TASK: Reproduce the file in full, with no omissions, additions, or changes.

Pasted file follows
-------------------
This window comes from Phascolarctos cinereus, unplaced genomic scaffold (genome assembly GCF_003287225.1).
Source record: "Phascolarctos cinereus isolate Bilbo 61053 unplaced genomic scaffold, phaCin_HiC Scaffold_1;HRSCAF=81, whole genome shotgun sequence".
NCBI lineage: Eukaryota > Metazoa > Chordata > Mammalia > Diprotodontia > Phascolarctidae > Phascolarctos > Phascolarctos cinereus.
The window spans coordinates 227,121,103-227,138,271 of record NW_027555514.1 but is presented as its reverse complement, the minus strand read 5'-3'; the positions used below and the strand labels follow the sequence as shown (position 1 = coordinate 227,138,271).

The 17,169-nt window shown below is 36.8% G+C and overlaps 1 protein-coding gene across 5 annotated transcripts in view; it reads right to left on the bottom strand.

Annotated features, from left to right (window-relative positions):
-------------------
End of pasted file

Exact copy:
This window comes from Phascolarctos cinereus, unplaced genomic scaffold (genome assembly GCF_003287225.1).
Source record: "Phascolarctos cinereus isolate Bilbo 61053 unplaced genomic scaffold, phaCin_HiC Scaffold_1;HRSCAF=81, whole genome shotgun sequence".
NCBI lineage: Eukaryota > Metazoa > Chordata > Mammalia > Diprotodontia > Phascolarctidae > Phascolarctos > Phascolarctos cinereus.
The window spans coordinates 227,121,103-227,138,271 of record NW_027555514.1 but is presented as its reverse complement, the minus strand read 5'-3'; the positions used below and the strand labels follow the sequence as shown (position 1 = coordinate 227,138,271).

The 17,169-nt window shown below is 36.8% G+C and overlaps 1 protein-coding gene across 5 annotated transcripts in view; it reads right to left on the bottom strand.

Annotated features, from left to right (window-relative positions):